November 18, 2015

Ideas to Consider After Diabetes Diagnosis

Many different people have different thoughts about what to do when you are initially diagnosed with type 2 diabetes. I doubt my ideas have not been exposed before, but several in our group have asked me to blog about these ideas. It is surprising the different attitudes we have encountered in the last three years.

Yes, we all have seen anger or something similar. Some have seen shock and self-blame. All these are normal reactions as is denial and many go this route and many in our group have seen this. Tim and I have often questioned why we have seen severe depression when this is not one that we see that often. Yes, later we have all seen quite a bit of depression and mostly mild versions of depression.

A couple of people we know are still in the self-blame stage and have refused to consider anything else even with several of the group working with them and explaining how they are not to blame.

We are always happy when people we are working with accept their diabetes and want to take charge of their health. Much of what we suggest depends on how long it has been since diagnosis and recent A1c results. The longer it has been or the higher the A1cs, the more we work with them to help them learn the basics and find what works for them.

I can understand if you panic about the diagnosis, but try not to make drastic changes before you understand something about diabetes. Find what you can do to manage your diabetes, as often you need to take a step back and learn what you can about diabetes. You need to learn what measures should be taken to manage diabetes, and what will help you prevent the complications.

You will need to break down the complexity of diabetes into easy to understand terms and learn why it is important to get an obtainable HbA1c reading. It is even more important to learn how to do the daily testing and learn how the different foods you consume affect your blood glucose levels. Learn to test in pairs, before you eat and about 2 hours after to discover how the meal affected your blood glucose level.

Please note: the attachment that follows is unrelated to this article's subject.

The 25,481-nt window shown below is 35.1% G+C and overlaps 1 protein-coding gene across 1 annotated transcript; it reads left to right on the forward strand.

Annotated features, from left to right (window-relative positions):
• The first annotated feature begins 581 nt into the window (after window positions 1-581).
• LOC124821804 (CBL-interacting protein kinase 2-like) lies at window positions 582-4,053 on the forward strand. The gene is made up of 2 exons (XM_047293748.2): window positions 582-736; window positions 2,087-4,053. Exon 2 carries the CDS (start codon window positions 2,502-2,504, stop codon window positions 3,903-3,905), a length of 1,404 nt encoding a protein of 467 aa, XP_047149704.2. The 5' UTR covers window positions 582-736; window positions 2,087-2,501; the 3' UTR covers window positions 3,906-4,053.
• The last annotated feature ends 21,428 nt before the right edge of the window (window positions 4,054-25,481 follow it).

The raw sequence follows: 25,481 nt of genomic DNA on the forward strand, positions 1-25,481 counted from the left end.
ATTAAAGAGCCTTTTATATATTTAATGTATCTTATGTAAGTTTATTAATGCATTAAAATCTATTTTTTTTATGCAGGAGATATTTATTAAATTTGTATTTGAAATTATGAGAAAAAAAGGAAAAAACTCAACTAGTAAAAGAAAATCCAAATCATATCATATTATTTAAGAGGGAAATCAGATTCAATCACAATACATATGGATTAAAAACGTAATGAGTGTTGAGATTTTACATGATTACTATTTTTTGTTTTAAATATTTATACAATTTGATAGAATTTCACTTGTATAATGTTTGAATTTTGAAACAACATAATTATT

Most newly-diagnosed people with type 2 diabetes are aware that what we eat and how active we are affects our blood glucose levels. Next, we need to learn how caffeine, stress, and amount of sleep affect our diabetes management. All of this should tell you how important the different logs or journals we maintain can help us with diabetes management. Keeping information about your blood glucose readings, what you ate, when you exercised, and how stressed you were that day can provide clues or trends. Use these to discover what affected your blood glucose readings.

The more you learn about what affects your blood glucose levels, the more accurately you can tailor your diabetes management plan to avoid continual trial and error.

Having support in managing your diabetes can be a great help. Several studies have shown that having some kind of support system, whether it is family, friends, a health coach, or a behavioral health counselor, can greatly improve an individual’s ability to manage their diabetes. If you feel like you could use a boost in support, ask your primary care provider about local support groups where you might find peers who may be able to relate to what you are going through because they have been through it.

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